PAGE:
The Sesquicentennial Chapel: A timeless Miami landmark

By Cathleen McLaughlin


Miami University’s Sesquicentennial Chapel, settled in the heart of campus, is a towering historical landmark that is difficult to overlook. 

The 6,341-square-foot structure sits at the corner of Maple and Spring Streets, directly west of the Shriver Center and just a few steps across the street from the Armstrong Student Center. 

Sesquicentennial Chapel was dedicated on June 7, 1959, at the Sunday Baccalaureate service preceding the Monday Commencement for the Miami Class of 1959. 

Named to mark Miami University’s 150th, or sesquicentennial, anniversary, the chapel was financed with contributions from alumni and friends to mark the milestone anniversary. In all, the chapel cost approximately $280,000 to complete. 

According to the Ohio Historic Preservation Office, Cincinnati architects Cellarius and Hilmer constructed the building in the Colonial Revival style, complementing the Georgian facades of red brick that define the Miami landscape. 

The chapel is a non-denominational gathering place for spiritual events and was built with the intention that these activities supplement the college education, according to the Miami Alumni Association website

At the time of its dedication, former Miami President John D. Millett endorsed the notion of a sacred symbol to reaffirm the belief that, while education was the principal priority of the school, religion contributes gratification and meaning to the lives of students and faculty.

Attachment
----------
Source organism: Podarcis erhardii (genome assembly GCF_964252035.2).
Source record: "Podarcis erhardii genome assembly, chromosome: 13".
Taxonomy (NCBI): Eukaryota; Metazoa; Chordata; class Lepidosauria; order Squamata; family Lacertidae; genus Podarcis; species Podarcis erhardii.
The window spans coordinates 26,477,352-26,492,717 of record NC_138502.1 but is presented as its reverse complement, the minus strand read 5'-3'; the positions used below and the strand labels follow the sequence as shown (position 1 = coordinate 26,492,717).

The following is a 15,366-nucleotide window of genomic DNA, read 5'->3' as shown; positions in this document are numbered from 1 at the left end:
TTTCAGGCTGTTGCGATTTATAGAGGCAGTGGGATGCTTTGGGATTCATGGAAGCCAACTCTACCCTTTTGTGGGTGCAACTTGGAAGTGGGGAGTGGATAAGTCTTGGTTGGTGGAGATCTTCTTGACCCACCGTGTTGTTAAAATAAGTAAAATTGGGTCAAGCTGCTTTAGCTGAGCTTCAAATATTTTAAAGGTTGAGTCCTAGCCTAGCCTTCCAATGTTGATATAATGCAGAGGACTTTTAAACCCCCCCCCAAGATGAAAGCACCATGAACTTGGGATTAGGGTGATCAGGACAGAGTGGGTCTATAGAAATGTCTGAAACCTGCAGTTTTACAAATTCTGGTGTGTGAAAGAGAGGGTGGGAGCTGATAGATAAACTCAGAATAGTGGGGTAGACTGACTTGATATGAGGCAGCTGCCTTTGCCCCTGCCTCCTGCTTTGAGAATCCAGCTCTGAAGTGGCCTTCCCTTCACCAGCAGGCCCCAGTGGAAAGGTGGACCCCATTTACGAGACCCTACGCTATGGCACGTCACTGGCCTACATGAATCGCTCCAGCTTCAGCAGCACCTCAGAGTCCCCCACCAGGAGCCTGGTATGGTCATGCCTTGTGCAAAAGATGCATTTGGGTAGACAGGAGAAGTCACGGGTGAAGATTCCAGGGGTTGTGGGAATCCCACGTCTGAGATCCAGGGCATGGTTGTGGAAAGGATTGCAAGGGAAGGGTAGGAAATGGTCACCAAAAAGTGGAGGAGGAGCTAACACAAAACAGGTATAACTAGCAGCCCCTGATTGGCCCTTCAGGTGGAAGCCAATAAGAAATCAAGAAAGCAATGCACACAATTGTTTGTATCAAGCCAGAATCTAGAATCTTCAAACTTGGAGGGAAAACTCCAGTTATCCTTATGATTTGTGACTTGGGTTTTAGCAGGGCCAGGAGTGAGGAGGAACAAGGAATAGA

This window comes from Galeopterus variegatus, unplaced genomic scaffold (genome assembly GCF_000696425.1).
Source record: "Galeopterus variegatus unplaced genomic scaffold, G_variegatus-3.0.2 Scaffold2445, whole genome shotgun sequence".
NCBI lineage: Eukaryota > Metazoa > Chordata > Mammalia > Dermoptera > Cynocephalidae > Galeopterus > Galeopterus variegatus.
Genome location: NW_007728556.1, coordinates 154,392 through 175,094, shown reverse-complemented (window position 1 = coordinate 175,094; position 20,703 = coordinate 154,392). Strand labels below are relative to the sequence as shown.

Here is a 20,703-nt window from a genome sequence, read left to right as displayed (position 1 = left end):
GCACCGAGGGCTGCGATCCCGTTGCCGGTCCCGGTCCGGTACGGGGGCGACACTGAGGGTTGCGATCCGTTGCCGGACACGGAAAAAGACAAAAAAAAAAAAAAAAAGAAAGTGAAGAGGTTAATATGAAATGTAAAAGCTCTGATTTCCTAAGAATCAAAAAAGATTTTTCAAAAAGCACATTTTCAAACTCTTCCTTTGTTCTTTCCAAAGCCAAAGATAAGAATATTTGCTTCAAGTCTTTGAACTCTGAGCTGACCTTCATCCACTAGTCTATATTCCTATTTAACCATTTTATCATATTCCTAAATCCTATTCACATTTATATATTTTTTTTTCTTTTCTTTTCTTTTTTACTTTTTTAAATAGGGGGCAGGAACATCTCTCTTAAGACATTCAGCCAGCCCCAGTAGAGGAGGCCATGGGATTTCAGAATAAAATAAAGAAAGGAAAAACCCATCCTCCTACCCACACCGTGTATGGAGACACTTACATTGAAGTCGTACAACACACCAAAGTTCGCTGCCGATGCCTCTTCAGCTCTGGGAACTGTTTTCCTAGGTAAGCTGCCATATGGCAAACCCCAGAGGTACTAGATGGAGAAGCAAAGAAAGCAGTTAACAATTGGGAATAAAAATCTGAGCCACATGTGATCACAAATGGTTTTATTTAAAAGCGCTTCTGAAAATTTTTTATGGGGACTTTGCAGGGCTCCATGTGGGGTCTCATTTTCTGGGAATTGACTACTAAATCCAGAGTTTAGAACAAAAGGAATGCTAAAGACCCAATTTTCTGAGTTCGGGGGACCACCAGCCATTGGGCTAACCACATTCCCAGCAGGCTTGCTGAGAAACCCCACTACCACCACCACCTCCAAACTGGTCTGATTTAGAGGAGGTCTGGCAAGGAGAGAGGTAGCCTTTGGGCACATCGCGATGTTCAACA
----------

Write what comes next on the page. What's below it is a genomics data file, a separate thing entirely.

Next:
With four prominent decorative columns of the classical order, a triangular frame and a central belltower complete with spire, the chapel’s simple but traditional exterior welcomes all who pass with an inviting entrance. 

Once inside the small and modest sanctuary, the elevated ceilings are adorned with elegant hanging chandeliers, and the room is lined with tall windows that let the natural light filter in. 

According to the Miami Event Services website, the main aisle measures 56 feet long.

Rows of traditional pews with red cushioning fill the space, and an organ loft rests above the sanctuary. According to the Enjoy Oxford website, the chapel can seat 218 guests. 

In terms of amenities, the chapel is air-conditioned and offers instruments, including a digital organ and pianos, for use. The main level contains administrative space, and the basement includes a meeting room, restrooms and the Sayles Memorial Room. 

The chapel serves as a popular location for the weddings of Miami students, alumni and friends – especially among Miami Mergers, the name given to Miamians married to one another. In Walter Havighurst’s book “The Miami Years,” this matrimonial tradition is said to have commenced in 1959, when Sally Gross and Robert Hatfield, both Miami University graduates, wed at the chapel.

According to Miami venue booking guidelines, Miami Mergers can make chapel reservations 13 months in advance, as opposed to the regular 12 months offered to other couples. Interested parties can reserve the chapel for an event with a maximum four-hour duration by submitting a request for a proposal or contacting a campus planner

The site also hosts a variety of campus ensemble groups, including vocal performance organizations, and religious services like memorials and baptisms. 

In the narthex on the west wall sits a white plaque that is hard to overlook, leaving departers with these prayerful words in a gold text attributed to alumnus Colonel John R. Simpson: “Guide Us to Wisdom, Lead Us Toward the Light.”